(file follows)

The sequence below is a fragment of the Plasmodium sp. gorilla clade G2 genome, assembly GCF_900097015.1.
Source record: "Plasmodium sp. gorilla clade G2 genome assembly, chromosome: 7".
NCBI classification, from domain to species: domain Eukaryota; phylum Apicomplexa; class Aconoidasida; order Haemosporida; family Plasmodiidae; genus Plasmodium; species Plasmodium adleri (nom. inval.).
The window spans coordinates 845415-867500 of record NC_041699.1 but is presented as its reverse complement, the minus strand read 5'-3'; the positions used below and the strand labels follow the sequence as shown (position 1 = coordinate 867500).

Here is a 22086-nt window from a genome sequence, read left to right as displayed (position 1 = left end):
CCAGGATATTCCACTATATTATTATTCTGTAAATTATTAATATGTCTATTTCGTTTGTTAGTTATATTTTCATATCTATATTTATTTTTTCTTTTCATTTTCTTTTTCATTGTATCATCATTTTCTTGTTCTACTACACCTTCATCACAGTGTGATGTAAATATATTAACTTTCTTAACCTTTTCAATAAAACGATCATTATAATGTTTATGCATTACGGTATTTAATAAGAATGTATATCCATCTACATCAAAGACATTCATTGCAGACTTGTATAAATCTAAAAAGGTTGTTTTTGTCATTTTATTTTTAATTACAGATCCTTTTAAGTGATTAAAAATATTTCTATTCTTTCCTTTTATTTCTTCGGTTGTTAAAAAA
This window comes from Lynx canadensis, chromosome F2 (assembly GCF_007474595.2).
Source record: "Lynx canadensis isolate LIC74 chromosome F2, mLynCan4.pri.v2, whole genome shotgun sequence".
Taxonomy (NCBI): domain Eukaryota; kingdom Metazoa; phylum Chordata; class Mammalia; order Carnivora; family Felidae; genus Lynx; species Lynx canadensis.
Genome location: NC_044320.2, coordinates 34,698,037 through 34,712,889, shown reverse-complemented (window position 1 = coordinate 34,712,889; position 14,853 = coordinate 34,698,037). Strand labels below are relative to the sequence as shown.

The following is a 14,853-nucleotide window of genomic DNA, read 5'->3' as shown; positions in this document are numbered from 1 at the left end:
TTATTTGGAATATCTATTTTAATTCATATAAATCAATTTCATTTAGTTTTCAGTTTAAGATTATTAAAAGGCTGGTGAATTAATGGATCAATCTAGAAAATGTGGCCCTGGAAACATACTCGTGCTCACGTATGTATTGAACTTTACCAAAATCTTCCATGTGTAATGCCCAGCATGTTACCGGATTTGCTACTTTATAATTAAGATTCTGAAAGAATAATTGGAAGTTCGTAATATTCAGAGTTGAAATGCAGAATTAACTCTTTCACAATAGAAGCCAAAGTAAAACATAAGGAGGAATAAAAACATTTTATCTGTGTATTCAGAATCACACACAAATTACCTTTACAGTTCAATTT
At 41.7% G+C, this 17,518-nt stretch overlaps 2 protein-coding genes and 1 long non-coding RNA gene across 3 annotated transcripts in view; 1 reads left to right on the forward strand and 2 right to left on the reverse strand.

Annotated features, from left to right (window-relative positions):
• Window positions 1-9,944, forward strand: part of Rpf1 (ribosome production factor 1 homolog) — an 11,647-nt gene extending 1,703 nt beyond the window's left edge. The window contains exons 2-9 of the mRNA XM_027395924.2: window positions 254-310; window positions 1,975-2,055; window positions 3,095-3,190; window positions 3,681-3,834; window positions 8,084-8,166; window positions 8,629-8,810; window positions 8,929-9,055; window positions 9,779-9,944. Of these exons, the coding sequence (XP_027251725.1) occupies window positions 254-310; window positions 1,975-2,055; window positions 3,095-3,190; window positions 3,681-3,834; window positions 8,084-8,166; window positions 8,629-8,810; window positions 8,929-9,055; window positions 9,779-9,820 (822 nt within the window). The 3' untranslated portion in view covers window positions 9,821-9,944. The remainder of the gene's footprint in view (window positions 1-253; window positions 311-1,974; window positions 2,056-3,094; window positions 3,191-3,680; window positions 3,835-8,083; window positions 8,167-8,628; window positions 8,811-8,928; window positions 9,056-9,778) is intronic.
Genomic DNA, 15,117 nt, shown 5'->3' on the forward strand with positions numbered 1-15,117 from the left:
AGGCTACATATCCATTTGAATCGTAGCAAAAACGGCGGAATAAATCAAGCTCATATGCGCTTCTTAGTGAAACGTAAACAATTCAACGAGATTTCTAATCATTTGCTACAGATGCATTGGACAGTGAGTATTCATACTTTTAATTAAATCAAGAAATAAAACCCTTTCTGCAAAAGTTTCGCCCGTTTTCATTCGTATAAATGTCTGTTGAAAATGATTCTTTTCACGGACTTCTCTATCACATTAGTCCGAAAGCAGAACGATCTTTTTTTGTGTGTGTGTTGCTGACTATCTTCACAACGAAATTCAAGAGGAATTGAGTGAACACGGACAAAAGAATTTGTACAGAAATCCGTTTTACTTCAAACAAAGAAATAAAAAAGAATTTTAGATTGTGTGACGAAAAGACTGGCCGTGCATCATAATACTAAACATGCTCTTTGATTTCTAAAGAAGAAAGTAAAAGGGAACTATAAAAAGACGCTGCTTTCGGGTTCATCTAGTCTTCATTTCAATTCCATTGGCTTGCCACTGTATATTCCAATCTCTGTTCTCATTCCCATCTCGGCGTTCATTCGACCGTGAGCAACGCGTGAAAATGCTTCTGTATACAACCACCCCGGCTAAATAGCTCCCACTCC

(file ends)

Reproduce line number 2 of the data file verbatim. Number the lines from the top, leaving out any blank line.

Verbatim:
Source record: "Plasmodium sp. gorilla clade G2 genome assembly, chromosome: 7".